Raymond Michael McGrath
Raymond Michael McGrath, age 71, of San Francisco, California, died on November 11, 2020, after a long-fought battle with cancer and its after affects. Raymond was born in Oak Park, Illinois, to Raymond and Madeleine McGrath in 1949. He graduated from Notre Dame Grade School in Duneland Beach, Indiana, Elston Senior High School in Michigan City, Indiana, and scaled the wall to freedom after a short relationship with the University of San Francisco. Raymond married Karen Snell in 1996. He has two sons, Mahon and Sean, with his former partner Sarah Tannehill.
Raymond was a Renaissance Man of intellect and wit. Although he never lost his devotion to the Midwest's Fighting Irish, he had a restless and adventurous streak that brought him to San Francisco in 1968. In his short time at USF, Raymond made lifelong friends, including the members of his college band, Cold Turkey. After his escape from the Jesuits, Raymond played drums professionally for several years including with Light Year, a jazz fusion band that has released two albums. Raymond eventually stopped touring to spend more time with his two sons, working as a janitor at the Cannery, as a member of the Pipefitter's Union at Hunter's Point shipyard, and providing security for Cesar Chavez.
In 1978, Raymond became a private investigator. He conducted investigations into murder, arson, child kidnapping, rape, extortion, and fraud. After learning his trade under the tutelage of well-known investigator Jack Webb, he opened his own firm in 1988. His work has encompassed both civil and criminal litigation. In addition to the U.S., Raymond conducted investigations in France, Hong Kong, mainland China and Ireland.
As a young father, Raymond developed unique parenting skills, feeding his sons canned hamburger and telling them that if they did not behave he would tie them to the wings of an airplane. Despite all this, they grew into amazing men, following in his artistic footsteps.
The Troubles in Ireland shaped Raymond's political worldview and laid the groundwork for a meeting that would transform his personal life. In 1994, as the lead investigator for Kevin Barry Artt, Paul Brennan and Terence Kirby, political prisoners who were fighting extradition after escaping from Northern Ireland's notorious Long Kesh Prison in the biggest jailbreak in the history of Great Britain, Raymond met Karen Snell, the federal public defender for a fourth escapee, Jimmy Smyth. The cases were a cause celebre in San Francisco's tight-knit Irish community and when the two became an item their relationship became one, too. Both causes triumphed: In a deal worked out by the Clinton administration, Smyth returned to Ireland to serve a brief sentence but received a guarantee of eligibility for parole and no additional punishment or charges while Artt, Brennan, and Kirby were allowed to remain in the United States. And, in 1996, Raymond and Karen were married. While Karen and Raymond didn't care for the same music and Raymond thought hikes and picnics buggy and unnecessarily exertive, they were soulmates who shared a world view and a fierce love of family, their many friends, and each other.
In 1995 Raymond was diagnosed with throat cancer. While recovering from his surgery, he watched the formation of the International Criminal Court on television and wondered whether anyone had thought about establishing standards for training the people who would conduct the complex investigations that would be required. Finding room for improvement, Raymond conceptualized and cofounded the Institute for International Criminal Investigations, headquartered in The Hague. Since its inception, the IICI has trained and mentored more than a thousand investigators across the world in the hard skills and techniques necessary to acquire evidence of a standard which will stand up to scrutiny in criminal courts, human rights commissions and elsewhere, and allow perpetrators of mass atrocities to be brought to justice. As Raymond wrote, "Our particular goal is modest, but indispensable: while we cannot change the political climate, we can train investigators to the highest standards, so that when the day of reckoning finally comes for the worst humanity has to offer, as it almost always does, the best of what humanity has to offer will be ready." In 2010, Raymond was named a Fellow of the Purpose Prize, awarded to Americans who make a significant contribution to social progress in their second careers.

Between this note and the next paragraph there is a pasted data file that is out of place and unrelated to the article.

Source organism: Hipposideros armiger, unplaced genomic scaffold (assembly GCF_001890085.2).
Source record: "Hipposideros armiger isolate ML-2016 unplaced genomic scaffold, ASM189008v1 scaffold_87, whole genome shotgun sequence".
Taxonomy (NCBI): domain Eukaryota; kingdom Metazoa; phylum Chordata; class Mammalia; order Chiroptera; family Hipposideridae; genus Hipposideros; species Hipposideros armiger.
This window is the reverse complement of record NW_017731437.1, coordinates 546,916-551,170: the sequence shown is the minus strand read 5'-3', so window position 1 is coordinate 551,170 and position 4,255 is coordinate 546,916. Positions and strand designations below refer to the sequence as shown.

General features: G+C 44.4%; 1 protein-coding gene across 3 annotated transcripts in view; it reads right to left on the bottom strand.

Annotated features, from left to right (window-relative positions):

In his spare time, Raymond wrote clever and insightful children's books (as yet unpublished) like The Childsnatchers, about an 11-year old detective named Pinkerton Pembertox who solved international crimes, and I Was a Teenage Ghost for the FBI, about a girl killed in a drive by shooting who helped the FBI find her shooter.
All who knew Raymond appreciated his storytelling and dry wit and felt profound loss when radiation-related injuries took his ability to speak in 2015. Technology helped, and so did his expressive face – most recently on animated display as the Fighting Irish pulled out a win in double overtime against Clemson.
Raymond is survived by his wife Karen Snell, sons Mahon Eammon McGrath and Sean Connolly McGrath, daughter-in-law Natalie Purcell, and grandson Miles McGrath; his siblings Madeleine Gallagher, John, Jay, Mary, Roch, Sarah and Matthew McGrath, their spouses and partners, and many brilliant and talented nieces and nephews.
If friends desire, memorial contributions can be made to the International Institute for Criminal Investigations, https://iici.global/
Covid permitting, we will hold a memorial celebration of Raymond's life on November 11, 2021. An announcement will be made to family and friends.